This information is for people getting Universal Credit or Housing Benefit.
You must tell the Housing Executive if your situation or needs change. It doesn’t matter if you already told another benefits agency, you must tell the Housing Executive if you:
- start working
- claim a new benefit
- have a different income
- must pay a different rent
- have a different number of people in your household
- have a significant birthday that changes your entitlement to Housing Benefit
The Housing Executive will reassess your application and may change your benefit amount. If you don’t tell the Housing Executive, you might:
- get less benefit than you should
- need to pay back money
- be prosecuted for fraud
Living in two homes
Usually, you can only get Universal Credit or Housing Benefit on one home that you’re currently living in. There are some exceptions, and different circumstances can affect your Universal Credit claim.
You can get Universal Credit for two homes if you:
- have a large family, and your social landlord gave you two homes to live in
- left for certain reasons
Example of these reasons are, if you:
- left due to risk of violence in your home; you can keep claiming Universal Credit for up to 12 months
- left because your home is being repaired
- are in custody for six months or less
- leave Northern Ireland for more than one month (there are some exceptions to this rule)
You may be able to get Housing Benefit for two homes for up to 52 weeks if you:
- left your main home because of domestic violence, and
- are paying rent on another property but you still need to pay rent on your home, and
- intend to return to your home
You may be able to get Housing Benefit for up to four weeks if you become responsible for paying rent on two properties at once and this responsibility couldn't be avoided. For example, you’re renting from a private landlord and get an offer for a social tenancy. Since you must give four weeks’ notice, you may be able to get Housing Benefit to pay for both properties for the four-week period.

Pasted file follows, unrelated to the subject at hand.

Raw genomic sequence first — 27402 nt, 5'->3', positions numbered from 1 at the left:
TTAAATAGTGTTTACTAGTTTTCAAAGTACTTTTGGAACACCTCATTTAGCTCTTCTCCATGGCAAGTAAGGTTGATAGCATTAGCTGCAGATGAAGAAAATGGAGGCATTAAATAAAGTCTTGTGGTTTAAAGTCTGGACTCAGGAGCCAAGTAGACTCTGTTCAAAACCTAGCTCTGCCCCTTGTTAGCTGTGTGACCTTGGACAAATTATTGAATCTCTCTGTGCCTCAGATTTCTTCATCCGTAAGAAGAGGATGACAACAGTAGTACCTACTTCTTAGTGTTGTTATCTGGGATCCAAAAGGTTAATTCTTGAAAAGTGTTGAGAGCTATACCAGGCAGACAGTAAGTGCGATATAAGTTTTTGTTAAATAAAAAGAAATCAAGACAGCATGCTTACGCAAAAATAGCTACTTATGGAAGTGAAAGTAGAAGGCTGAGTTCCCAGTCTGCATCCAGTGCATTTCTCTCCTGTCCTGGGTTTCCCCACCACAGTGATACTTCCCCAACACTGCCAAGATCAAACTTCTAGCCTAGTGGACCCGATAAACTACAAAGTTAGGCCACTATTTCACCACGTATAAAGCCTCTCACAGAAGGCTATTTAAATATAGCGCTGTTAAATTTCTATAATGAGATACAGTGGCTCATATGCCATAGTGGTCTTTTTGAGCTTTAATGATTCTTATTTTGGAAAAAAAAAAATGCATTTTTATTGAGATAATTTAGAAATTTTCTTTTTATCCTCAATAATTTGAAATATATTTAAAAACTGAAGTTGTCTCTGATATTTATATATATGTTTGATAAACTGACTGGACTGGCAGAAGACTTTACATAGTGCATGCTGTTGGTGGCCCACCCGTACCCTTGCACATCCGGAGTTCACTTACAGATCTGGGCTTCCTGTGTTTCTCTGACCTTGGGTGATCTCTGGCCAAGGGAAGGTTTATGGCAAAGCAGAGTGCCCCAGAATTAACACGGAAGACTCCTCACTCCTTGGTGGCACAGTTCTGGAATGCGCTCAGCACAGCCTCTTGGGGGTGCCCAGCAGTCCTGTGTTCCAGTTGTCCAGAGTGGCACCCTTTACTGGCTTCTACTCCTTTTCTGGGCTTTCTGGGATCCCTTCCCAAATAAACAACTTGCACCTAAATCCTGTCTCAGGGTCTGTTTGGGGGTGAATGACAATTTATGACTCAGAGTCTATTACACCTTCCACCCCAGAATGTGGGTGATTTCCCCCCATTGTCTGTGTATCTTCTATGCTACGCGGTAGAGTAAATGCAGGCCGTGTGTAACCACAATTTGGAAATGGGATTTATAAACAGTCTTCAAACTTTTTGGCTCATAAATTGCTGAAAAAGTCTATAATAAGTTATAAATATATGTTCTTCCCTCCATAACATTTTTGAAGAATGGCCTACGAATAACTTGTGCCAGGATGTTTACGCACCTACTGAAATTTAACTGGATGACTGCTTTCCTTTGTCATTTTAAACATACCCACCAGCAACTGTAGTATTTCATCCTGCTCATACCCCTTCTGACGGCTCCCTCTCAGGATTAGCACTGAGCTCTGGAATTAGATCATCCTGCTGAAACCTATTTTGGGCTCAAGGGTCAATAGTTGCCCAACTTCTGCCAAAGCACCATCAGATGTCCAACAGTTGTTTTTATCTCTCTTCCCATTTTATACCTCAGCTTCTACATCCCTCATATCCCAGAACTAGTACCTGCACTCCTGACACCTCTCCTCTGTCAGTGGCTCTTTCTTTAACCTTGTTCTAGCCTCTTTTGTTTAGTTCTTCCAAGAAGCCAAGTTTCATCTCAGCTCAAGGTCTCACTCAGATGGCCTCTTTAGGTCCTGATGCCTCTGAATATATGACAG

Away from your home
You may be able to keep getting the housing cost element of Universal Credit if you leave your home temporarily.
For example, if you:
- are away for six months or less, and
- plan on going back to your home
Leaving Northern Ireland
Your benefits will stop if you leave Northern Ireland for more than one month, unless:
- a close relative (such as a partner, child, or young person living in your home) died and it is unreasonable for you to return to Northern Ireland within four weeks. You can continue your benefits for eight weeks.
- you or a close relative are getting medical treatment. You can continue your benefits for 26 weeks.
- you’re a continental shelf worker, mariner or member of the armed forces posted overseas. You can continue your benefits for 26 weeks.
Unable to live in your home
You may be able to get Housing Benefit for up to 52 weeks if you live in Northern Ireland but not in your home because you:
- were admitted to hospital
- are getting medical treatment
- are afraid to return home
- are on remand or in a bail hostel
- had a dependant getting medical treatment
- are in residential accommodation, and plan to return home
You may be able to get Housing Benefit for up to 13 weeks if you’re in Northern Ireland but not living in your home because you’re:
- on holiday
- in custody for up to 13 weeks
- staying in residential accommodation on a trial basis
You may be able to get Universal Credit to pay rent for up to one month before you move into a property, if you couldn’t move in on time because:
- you were in hospital or other type of care home
- the home needs to be adapted for someone with a disability (meaning, they get the daily living component of PIP, the care component of DLA at middle or high rate, or Attendance Allowance)